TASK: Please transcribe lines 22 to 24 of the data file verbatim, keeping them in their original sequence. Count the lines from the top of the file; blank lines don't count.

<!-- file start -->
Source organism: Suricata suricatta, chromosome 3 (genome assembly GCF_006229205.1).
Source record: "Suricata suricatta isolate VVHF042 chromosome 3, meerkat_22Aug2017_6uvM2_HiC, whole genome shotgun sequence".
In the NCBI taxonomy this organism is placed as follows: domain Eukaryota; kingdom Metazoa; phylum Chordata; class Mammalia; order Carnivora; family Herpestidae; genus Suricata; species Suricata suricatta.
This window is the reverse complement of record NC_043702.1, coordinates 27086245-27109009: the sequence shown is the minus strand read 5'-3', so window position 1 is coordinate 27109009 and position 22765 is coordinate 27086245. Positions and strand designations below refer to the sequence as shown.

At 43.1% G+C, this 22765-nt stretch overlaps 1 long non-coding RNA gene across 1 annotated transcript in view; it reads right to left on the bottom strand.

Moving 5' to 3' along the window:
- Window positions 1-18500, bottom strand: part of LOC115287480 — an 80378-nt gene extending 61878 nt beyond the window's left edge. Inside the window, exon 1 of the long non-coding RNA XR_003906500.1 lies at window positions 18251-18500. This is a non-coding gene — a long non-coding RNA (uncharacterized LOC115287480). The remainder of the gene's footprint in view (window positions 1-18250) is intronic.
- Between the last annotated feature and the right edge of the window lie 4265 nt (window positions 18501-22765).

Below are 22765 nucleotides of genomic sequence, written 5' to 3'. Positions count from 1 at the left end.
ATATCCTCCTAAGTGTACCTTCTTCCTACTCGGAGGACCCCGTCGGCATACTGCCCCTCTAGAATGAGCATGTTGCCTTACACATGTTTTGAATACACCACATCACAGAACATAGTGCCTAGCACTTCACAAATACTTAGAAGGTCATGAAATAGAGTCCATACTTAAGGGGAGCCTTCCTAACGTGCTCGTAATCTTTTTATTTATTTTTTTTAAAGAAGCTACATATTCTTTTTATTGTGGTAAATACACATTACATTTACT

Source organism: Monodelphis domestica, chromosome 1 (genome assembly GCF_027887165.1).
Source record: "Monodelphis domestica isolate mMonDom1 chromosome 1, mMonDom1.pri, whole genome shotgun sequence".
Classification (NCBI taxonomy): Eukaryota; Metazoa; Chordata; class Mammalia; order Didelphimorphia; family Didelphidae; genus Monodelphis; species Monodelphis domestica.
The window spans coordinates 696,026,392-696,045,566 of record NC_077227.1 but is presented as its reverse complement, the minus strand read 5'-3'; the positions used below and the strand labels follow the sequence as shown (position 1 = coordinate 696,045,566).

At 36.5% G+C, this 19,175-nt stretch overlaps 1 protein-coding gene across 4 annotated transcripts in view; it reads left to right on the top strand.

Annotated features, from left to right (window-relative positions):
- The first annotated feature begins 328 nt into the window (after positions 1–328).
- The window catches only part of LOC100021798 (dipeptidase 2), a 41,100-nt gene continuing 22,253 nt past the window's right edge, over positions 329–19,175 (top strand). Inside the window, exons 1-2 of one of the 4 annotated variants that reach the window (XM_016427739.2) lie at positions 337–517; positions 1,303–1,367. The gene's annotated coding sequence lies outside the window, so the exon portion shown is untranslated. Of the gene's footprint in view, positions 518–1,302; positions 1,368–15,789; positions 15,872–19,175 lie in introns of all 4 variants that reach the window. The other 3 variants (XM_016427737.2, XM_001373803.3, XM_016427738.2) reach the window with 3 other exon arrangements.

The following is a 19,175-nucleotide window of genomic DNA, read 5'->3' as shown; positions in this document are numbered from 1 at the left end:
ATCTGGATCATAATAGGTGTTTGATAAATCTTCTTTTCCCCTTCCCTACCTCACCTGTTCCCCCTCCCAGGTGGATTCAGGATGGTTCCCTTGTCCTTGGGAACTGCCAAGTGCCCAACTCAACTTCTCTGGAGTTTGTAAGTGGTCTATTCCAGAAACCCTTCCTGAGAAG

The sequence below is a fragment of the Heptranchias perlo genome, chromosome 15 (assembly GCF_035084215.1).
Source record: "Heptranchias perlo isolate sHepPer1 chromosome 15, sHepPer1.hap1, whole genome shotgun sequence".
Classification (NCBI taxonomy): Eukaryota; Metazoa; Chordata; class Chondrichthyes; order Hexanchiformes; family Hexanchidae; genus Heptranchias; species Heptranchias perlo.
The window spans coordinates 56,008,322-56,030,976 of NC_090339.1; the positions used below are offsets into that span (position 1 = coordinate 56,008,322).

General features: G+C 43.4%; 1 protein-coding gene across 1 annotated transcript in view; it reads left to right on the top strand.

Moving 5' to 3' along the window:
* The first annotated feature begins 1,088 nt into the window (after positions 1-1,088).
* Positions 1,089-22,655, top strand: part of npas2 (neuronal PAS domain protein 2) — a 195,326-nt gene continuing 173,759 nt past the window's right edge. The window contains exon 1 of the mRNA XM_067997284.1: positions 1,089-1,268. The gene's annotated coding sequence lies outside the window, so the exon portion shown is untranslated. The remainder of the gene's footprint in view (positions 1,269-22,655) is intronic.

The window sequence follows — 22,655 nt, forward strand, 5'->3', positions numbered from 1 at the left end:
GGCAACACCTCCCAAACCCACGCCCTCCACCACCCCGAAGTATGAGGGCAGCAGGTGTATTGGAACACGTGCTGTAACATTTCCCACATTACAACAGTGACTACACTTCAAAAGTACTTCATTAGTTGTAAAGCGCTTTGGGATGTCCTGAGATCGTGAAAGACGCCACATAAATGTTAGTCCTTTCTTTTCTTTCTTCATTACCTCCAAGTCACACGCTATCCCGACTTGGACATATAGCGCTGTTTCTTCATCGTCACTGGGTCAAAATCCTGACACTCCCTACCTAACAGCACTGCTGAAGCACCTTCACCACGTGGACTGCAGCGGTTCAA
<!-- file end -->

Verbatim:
Source record: "Heptranchias perlo isolate sHepPer1 chromosome 15, sHepPer1.hap1, whole genome shotgun sequence".
Classification (NCBI taxonomy): Eukaryota; Metazoa; Chordata; class Chondrichthyes; order Hexanchiformes; family Hexanchidae; genus Heptranchias; species Heptranchias perlo.
The window spans coordinates 56,008,322-56,030,976 of NC_090339.1; the positions used below are offsets into that span (position 1 = coordinate 56,008,322).